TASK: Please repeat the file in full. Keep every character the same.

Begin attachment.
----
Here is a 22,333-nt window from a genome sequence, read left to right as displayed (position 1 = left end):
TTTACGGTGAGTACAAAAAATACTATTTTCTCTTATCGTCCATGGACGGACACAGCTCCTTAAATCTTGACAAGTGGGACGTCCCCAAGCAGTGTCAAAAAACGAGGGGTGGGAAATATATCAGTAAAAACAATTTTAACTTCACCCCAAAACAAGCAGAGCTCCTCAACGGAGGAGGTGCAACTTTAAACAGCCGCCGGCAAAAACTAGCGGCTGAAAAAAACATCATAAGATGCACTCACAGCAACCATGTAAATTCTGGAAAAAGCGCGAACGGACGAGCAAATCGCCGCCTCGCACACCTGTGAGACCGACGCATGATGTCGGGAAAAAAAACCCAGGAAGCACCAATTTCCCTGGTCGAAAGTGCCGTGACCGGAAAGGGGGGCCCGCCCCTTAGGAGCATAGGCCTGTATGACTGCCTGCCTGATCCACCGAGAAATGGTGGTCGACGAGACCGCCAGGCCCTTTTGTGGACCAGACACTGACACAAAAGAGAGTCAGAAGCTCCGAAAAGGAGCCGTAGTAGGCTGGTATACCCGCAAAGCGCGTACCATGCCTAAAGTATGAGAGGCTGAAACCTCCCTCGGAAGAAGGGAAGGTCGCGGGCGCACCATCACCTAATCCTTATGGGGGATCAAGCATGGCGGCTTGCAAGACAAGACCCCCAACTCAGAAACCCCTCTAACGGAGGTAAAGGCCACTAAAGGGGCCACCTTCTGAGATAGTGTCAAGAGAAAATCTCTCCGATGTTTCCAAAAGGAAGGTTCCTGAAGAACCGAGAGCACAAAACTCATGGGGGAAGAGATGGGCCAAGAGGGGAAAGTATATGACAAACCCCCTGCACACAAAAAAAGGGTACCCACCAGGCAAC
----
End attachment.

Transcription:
Here is a 22,333-nt window from a genome sequence, read left to right as displayed (position 1 = left end):
TTTACGGTGAGTACAAAAAATACTATTTTCTCTTATCGTCCATGGACGGACACAGCTCCTTAAATCTTGACAAGTGGGACGTCCCCAAGCAGTGTCAAAAAACGAGGGGTGGGAAATATATCAGTAAAAACAATTTTAACTTCACCCCAAAACAAGCAGAGCTCCTCAACGGAGGAGGTGCAACTTTAAACAGCCGCCGGCAAAAACTAGCGGCTGAAAAAAACATCATAAGATGCACTCACAGCAACCATGTAAATTCTGGAAAAAGCGCGAACGGACGAGCAAATCGCCGCCTCGCACACCTGTGAGACCGACGCATGATGTCGGGAAAAAAAACCCAGGAAGCACCAATTTCCCTGGTCGAAAGTGCCGTGACCGGAAAGGGGGGCCCGCCCCTTAGGAGCATAGGCCTGTATGACTGCCTGCCTGATCCACCGAGAAATGGTGGTCGACGAGACCGCCAGGCCCTTTTGTGGACCAGACACTGACACAAAAGAGAGTCAGAAGCTCCGAAAAGGAGCCGTAGTAGGCTGGTATACCCGCAAAGCGCGTACCATGCCTAAAGTATGAGAGGCTGAAACCTCCCTCGGAAGAAGGGAAGGTCGCGGGCGCACCATCACCTAATCCTTATGGGGGATCAAGCATGGCGGCTTGCAAGACAAGACCCCCAACTCAGAAACCCCTCTAACGGAGGTAAAGGCCACTAAAGGGGCCACCTTCTGAGATAGTGTCAAGAGAAAATCTCTCCGATGTTTCCAAAAGGAAGGTTCCTGAAGAACCGAGAGCACAAAACTCATGGGGGAAGAGATGGGCCAAGAGGGGAAAGTATATGACAAACCCCCTGCACACAAAAAAAGGGTACCCACCAGGCAAC